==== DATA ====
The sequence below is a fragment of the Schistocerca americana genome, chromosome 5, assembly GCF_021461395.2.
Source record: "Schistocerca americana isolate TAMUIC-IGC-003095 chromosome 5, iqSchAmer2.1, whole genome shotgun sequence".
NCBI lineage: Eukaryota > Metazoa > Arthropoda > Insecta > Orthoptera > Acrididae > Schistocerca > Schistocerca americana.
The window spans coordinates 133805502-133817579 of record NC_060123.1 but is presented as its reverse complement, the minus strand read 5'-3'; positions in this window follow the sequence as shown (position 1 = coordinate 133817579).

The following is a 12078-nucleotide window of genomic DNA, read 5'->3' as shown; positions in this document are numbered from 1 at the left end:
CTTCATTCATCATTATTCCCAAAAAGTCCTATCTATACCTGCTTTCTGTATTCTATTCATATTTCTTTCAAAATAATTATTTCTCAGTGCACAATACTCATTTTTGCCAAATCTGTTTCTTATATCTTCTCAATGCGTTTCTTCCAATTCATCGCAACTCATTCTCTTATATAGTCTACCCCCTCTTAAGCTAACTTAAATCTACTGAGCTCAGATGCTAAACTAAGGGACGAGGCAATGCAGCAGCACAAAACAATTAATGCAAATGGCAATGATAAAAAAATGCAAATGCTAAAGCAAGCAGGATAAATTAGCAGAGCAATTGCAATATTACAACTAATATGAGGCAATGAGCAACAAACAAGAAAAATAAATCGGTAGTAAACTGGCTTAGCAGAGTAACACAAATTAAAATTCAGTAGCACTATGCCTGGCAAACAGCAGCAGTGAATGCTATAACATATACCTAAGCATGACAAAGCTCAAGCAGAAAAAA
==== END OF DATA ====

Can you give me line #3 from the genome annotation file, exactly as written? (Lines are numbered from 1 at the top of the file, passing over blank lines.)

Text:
NCBI lineage: Eukaryota > Metazoa > Arthropoda > Insecta > Orthoptera > Acrididae > Schistocerca > Schistocerca americana.